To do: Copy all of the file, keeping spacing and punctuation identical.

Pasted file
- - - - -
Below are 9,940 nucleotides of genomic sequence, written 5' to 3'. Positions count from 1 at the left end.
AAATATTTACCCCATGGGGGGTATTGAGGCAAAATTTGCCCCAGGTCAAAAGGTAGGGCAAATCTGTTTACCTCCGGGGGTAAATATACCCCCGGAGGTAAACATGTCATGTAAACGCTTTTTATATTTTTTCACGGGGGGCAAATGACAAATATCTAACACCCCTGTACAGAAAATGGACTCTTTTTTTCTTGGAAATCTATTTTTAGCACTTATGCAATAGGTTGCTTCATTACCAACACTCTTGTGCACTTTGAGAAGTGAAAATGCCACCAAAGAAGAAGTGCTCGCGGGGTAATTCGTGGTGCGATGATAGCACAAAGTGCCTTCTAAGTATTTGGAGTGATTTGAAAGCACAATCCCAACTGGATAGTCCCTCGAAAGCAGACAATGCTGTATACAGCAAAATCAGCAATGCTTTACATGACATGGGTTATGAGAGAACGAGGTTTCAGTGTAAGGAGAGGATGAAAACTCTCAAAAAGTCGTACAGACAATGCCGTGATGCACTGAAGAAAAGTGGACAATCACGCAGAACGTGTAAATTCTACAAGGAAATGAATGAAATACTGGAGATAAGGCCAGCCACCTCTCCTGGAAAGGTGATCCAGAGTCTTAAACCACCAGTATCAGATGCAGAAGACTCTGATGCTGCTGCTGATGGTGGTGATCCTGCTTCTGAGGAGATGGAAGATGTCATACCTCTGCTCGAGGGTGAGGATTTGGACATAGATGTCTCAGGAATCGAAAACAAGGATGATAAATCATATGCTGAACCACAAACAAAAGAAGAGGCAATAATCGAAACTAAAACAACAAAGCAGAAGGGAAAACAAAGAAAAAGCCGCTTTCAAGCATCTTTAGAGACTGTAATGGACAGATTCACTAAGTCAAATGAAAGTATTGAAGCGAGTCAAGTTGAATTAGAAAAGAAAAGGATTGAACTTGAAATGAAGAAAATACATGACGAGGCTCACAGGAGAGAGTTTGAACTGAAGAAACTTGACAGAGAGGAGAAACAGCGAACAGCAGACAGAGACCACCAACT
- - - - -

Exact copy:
Below are 9,940 nucleotides of genomic sequence, written 5' to 3'. Positions count from 1 at the left end.
AAATATTTACCCCATGGGGGGTATTGAGGCAAAATTTGCCCCAGGTCAAAAGGTAGGGCAAATCTGTTTACCTCCGGGGGTAAATATACCCCCGGAGGTAAACATGTCATGTAAACGCTTTTTATATTTTTTCACGGGGGGCAAATGACAAATATCTAACACCCCTGTACAGAAAATGGACTCTTTTTTTCTTGGAAATCTATTTTTAGCACTTATGCAATAGGTTGCTTCATTACCAACACTCTTGTGCACTTTGAGAAGTGAAAATGCCACCAAAGAAGAAGTGCTCGCGGGGTAATTCGTGGTGCGATGATAGCACAAAGTGCCTTCTAAGTATTTGGAGTGATTTGAAAGCACAATCCCAACTGGATAGTCCCTCGAAAGCAGACAATGCTGTATACAGCAAAATCAGCAATGCTTTACATGACATGGGTTATGAGAGAACGAGGTTTCAGTGTAAGGAGAGGATGAAAACTCTCAAAAAGTCGTACAGACAATGCCGTGATGCACTGAAGAAAAGTGGACAATCACGCAGAACGTGTAAATTCTACAAGGAAATGAATGAAATACTGGAGATAAGGCCAGCCACCTCTCCTGGAAAGGTGATCCAGAGTCTTAAACCACCAGTATCAGATGCAGAAGACTCTGATGCTGCTGCTGATGGTGGTGATCCTGCTTCTGAGGAGATGGAAGATGTCATACCTCTGCTCGAGGGTGAGGATTTGGACATAGATGTCTCAGGAATCGAAAACAAGGATGATAAATCATATGCTGAACCACAAACAAAAGAAGAGGCAATAATCGAAACTAAAACAACAAAGCAGAAGGGAAAACAAAGAAAAAGCCGCTTTCAAGCATCTTTAGAGACTGTAATGGACAGATTCACTAAGTCAAATGAAAGTATTGAAGCGAGTCAAGTTGAATTAGAAAAGAAAAGGATTGAACTTGAAATGAAGAAAATACATGACGAGGCTCACAGGAGAGAGTTTGAACTGAAGAAACTTGACAGAGAGGAGAAACAGCGAACAGCAGACAGAGACCACCAACT